Thursday, July 22, 2010

Gentle Help on the Circumcision Talk

I could not have imagined the response to the circumcision post on Monday.  I'm humbled and encouraged by the kind words and support most of you offered.

Over 700 people have viewed that piece, and I hope I changed some minds.  This morning an anonymous commentator left the following:

Anonymous said...

I can't tell you how much I appreciate posts like this...and how intrigued I am by it all. I am not a mother yet and, I too, am stuck in the middle in regards to what my decision will be when I have my own son one day. The more I read, the more I learn, the more I understand...the more I move towards an anti-circ opinion. In fact, I would say that my instincts are already brain just needs to catch up. My issue? My husband. He is of the "I had it done, why not our future son?" mindset; and of course, "there was ONE kid in gym class in middle school that wasn't...and he was tortured by the other guys for being different. I don't want out kid to be subjected to that." God bless him he is a wonderful man but sometimes he just doesn't think for himself. We aren't ready to start a family yet, although it will be sooner rather than later and I find myself hoping we have girls first to give non-circ-ing time to become the America norm so it won't be as much of a difficult fight for me. The way things have been going for all of my friends having babies it looks as though I'm going to be spending all my energy fighting a planned/forced/"necessary" c-section. I don't want to have to fight the circumcision band-wagon either. So...any suggestions on how to get through my dear husband's thick head!?

Here's our opportunity to make positive change in a future child's life.  How would you gently shift this man's thinking? Please share your tips, advice, and support for moms and dads reaching out to unconvinced spouses and partners. 


Anonymous said... [Reply to comment]

My husband used very similar arguments in favor of circumsizing our baby-in-belly. I really wanted him to consider more than the usual arguments and, if we were going to circumsize, I wanted to feel better about the decisions and have a little more amunition. We finally sat down at the computer together and searched both sides of the argument. After about 15 minutes of reading several different sides of the debate, our decision was clear. My husband was surprised at what he found and I was surprised how easy it was to get the info.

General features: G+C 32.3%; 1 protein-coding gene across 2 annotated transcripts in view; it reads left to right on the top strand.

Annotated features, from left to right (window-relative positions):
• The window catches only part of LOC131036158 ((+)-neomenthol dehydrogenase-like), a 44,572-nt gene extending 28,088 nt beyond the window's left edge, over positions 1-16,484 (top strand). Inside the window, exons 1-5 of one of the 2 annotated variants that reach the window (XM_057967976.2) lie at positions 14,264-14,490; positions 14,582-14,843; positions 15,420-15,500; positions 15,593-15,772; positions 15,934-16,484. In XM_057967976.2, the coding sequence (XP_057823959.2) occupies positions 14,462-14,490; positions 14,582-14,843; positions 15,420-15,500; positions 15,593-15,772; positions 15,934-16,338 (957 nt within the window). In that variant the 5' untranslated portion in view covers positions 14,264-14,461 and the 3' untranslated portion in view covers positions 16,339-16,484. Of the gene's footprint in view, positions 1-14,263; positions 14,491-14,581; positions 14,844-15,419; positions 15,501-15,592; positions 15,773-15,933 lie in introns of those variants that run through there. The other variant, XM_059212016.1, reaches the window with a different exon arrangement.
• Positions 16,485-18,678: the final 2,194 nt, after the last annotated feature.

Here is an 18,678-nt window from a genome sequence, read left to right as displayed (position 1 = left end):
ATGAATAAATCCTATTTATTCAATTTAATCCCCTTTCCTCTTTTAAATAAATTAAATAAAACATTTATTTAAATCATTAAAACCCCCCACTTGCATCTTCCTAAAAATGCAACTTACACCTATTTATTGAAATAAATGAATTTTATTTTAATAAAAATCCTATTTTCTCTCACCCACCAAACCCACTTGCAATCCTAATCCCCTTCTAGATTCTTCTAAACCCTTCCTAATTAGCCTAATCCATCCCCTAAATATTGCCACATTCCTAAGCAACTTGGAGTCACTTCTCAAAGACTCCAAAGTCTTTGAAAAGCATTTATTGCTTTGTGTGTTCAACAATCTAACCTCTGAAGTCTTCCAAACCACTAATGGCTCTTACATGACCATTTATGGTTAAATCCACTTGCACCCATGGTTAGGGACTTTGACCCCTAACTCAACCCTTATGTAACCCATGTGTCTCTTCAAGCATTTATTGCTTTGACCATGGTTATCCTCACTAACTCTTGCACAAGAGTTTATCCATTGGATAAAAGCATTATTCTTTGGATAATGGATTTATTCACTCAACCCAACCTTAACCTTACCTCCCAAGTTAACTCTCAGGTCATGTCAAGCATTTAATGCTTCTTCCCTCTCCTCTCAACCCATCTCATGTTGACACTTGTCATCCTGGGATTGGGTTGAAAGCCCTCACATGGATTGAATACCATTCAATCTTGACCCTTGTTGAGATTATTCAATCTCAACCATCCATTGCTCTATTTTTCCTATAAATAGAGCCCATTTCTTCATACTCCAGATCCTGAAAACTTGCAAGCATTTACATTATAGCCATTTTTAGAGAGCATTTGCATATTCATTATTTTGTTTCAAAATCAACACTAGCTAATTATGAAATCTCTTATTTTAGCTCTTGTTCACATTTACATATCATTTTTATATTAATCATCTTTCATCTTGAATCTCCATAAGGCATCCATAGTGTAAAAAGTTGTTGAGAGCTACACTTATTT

A.W. said... [Reply to comment]

I don't believe we should make any decision based on what will happen in the Locker Room. America has already changed their views enough that either way you go is not really going to make a difference. I had a friend tell me that was the reason their circed their son & that floored me! We circed our son, but after we had researched, thought about it, & prayed about it.
Sit down with them & look at both sides, but know your spouse well enough to not focus on anything that will annoy/anger (for lack of better words)them. Be open about your feelings & understanding about theirs. #1 thing in parenting is to work with your co-parent, forget what everyone else thinks. You are the parents & you have the responsibility for your children. It is your choice, as parents, how you decide to handle circumcision! Just make the choice together, so there are no hard feelings.

Restoring Tally said... [Reply to comment]

"The Vulnerability of Men" is a very good post looking into the head of some men who feel that their son "must" be circumcised.

Many men are in denial that their favorite body part is less than perfect because it is missing the foreskin. It takes time for these men to come to the realization that they were harmed by circumcision.

I think it important for parents to realize that there are 3 people involved in the circumcision decision. There are the parents and the son. As a son I was circumcised as a baby. I do not like being circumcised. I have made peace with myself and I have taken matters into my own hands by restoring my foreskin. The decision to restore was easily made for me after I realized that being circumcised was hurting my wife (not to mention its affect on me). When a man acknowledges that circumcision is harmful, he will not want to circumcise his son.

Anonymous said... [Reply to comment]

i have a magazine i wrote to help. free. Also 5 free albums of music and two books . . . Enjoy

Circumcision said... [Reply to comment]
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Christy said... [Reply to comment]

My husband initially thought we should circ our oldest so he wouldn't be "different" from himself and his oldest from another marriage. He didn't give me any grief about my staunch decision to NOT circ. Three intact sons later, he has so many times wished he were still intact.